Soth traced back his photographic lineage back to his roots in Minneapolis, MN and college at Sarah Lawrence (right around where I grew up). He pointed to a photo lecture he attended (didn't catch the name of the photographer) where the photographer traveled the country in his car taking photos and during the slideshow, he showed a photo of a landscape of just-turning-to-fall foliage, mountains and a parking lot. In the lot was the photographer's car. Soth realized that he too could just get into his car and drive. So he did. During spring break one year, he drove from Minnesota to Memphis, TN and made some photos. He told of how he used to be scared of taking photos of people right through college. He's obviously gotten over that, but it took time. After graduating from Sarah Lawrence, he had a job in a lab which resulted in him being in bars a lot late at night. It was here where he first started taking photographs of people in depth, strangers at that. Those bar photos launched him into his "From Here to There" series where each photo he took connected, admittedly ham-fistedly, to the next. A photograph of a kid with a chicken leading to a guy with an egg who has a Superman tattoo which lead to a photo of a Superman outfit on a hanger. But the leaps were too literal. He switched mediums to color photography and his leaps became larger with more of a story to them, more of the narrative he was seeking. A photograph inside a church in Alabama, the World's Smallest Church, actually. The next photograph in the series took him to Iceland (what is it about Iceland that attracts photographs like a moth to a fire?!) where he photographed another World's Smallest Church [cue laughter]. He started using the internet, the very thing he feels is killing photography to an extent, to find his subjects. A photograph of Sunshine, a lady sprawled on a Memphis bed with blue painted fingernail (about halfway through this set) leads to a man in Israel who photographs fetish fingernails. Soth is intrigued and tries to learn about "fingernail fetish" photography. Which leads him to Kym (10th photo in same series), who had never left Minnesota except for a single trip to Alabama. Kym tells Soth that she took a trip there and took lots of photos, but forgot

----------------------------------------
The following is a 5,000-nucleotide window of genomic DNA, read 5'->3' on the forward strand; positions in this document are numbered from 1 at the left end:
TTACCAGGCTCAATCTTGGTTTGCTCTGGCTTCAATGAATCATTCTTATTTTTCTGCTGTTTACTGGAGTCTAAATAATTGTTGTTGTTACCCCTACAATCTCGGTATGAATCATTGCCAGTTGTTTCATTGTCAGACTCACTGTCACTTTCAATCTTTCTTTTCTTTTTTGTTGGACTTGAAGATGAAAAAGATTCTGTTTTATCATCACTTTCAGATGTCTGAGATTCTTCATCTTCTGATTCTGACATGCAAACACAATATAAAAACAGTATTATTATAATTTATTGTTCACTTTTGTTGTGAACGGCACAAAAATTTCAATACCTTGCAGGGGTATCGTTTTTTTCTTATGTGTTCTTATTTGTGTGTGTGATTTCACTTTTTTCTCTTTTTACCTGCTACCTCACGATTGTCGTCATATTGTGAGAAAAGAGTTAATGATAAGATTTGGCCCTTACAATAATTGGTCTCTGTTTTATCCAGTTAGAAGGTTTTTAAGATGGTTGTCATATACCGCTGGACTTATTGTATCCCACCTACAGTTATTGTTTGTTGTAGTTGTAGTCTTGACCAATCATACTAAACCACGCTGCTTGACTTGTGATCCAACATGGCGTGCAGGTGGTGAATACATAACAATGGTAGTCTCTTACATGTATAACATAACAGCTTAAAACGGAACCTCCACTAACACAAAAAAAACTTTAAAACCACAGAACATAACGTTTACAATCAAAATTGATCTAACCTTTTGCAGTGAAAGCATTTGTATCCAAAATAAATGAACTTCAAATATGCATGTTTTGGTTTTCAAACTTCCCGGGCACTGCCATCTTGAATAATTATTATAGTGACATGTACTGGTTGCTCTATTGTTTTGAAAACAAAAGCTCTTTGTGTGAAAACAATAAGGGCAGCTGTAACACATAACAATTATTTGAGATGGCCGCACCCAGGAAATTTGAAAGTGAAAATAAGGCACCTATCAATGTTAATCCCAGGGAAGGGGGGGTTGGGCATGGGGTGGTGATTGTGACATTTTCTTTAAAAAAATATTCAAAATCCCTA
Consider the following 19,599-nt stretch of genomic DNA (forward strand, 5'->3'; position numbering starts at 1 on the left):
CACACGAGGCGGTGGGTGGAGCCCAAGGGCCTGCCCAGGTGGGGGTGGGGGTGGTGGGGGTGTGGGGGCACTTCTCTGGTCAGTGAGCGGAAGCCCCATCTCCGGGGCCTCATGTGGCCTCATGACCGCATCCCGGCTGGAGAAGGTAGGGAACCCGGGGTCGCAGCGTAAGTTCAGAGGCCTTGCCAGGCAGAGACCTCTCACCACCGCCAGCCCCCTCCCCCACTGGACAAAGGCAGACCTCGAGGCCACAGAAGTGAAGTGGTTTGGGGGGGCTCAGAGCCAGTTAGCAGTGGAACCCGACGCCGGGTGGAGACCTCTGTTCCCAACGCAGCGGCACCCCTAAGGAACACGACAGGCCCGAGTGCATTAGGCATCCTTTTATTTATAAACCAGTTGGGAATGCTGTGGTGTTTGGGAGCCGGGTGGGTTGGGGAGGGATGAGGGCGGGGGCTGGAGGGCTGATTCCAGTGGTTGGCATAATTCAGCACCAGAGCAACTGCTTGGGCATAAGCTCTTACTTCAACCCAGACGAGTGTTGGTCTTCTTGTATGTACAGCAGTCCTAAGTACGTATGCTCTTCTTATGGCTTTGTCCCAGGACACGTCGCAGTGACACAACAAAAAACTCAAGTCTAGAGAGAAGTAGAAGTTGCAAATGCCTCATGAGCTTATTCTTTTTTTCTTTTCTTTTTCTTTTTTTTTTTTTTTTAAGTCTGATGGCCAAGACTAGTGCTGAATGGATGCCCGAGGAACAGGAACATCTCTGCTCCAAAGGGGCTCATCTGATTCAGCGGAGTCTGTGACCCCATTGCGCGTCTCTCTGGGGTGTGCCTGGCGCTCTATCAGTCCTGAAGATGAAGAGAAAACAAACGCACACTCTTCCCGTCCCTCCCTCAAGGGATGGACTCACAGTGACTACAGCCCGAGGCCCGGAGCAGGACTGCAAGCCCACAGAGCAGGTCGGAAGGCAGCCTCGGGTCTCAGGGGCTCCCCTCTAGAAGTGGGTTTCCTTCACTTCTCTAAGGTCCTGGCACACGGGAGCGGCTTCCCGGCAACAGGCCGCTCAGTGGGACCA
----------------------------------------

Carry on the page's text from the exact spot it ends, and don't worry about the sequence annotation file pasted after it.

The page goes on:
her camera in the cab to the airport back home. Soth tells her he'll go to Alabama and retake those photos for her and launches his next series: "Sleeping by the Mississippi" – all this through wandering through free association jumbling. He described his photographer-subject relationship as such: I don't live with these people for weeks to find out who they are. I'm like a bird who circles and circles and then [snap] swoops down to grab a fish… It's kind of crass. He showed a short video of how he frantically uses hand gestures to talk a subject, standing on the side of a snowy highway, to pose for him and his 8×10 view camera complete with dark cloth. He notes that during his fiddling with his equipment, the subject gets to think about other things like what he's going to eat for lunch or if Soth is ever going to actually take a photo. This way, the subject doesn't stress so much about how he looks. I'd argue that the opposite might very well be happening most of the time. Soth was asked about how his travel has affected his family. He summed up by saying, "It's hard" and that it was a constant struggle. He doesn't bring his family along in a car like Robert Frank shows in his final image of The Americas: a shot of his wife and son in the front seat of the car while traveling to Texas. Soth exclaimed "I hate photography and I'm ruining my family. All part of the cheery lecture series!" It was an interesting talk given by a contemporary photographer I was somewhat familiar with, but not to the extent I want to be after hearing him talk. I'm quite interested in his work now. His switch from large format (his begrudgingly "signature" look) to digital. His struggle to find the narrative work giving a set of photographs a true body. He's been up to a few projects recently which have rekindled his faith including a 2.5 week stint in the Republic of Georgia. But he still feels the immense weight of the internet and the digital age loaded on his shoulders. The disconnect from image to image. The constant shutter clapping to nowhere perhaps reinforced by what I'm assuming to be a Penn student clicking away from


about 5' for the entire 1.5h hour talk – that was annoying for us all.

Soth [at right] gladly stayed in the auditorium after the talk to take questions and talk to those who came by. I quickly snapped a few frames for this post. Top photo by Alec Soth from his Dog Days, BogotĂĄ series.


Alec Soth at UPenn Photography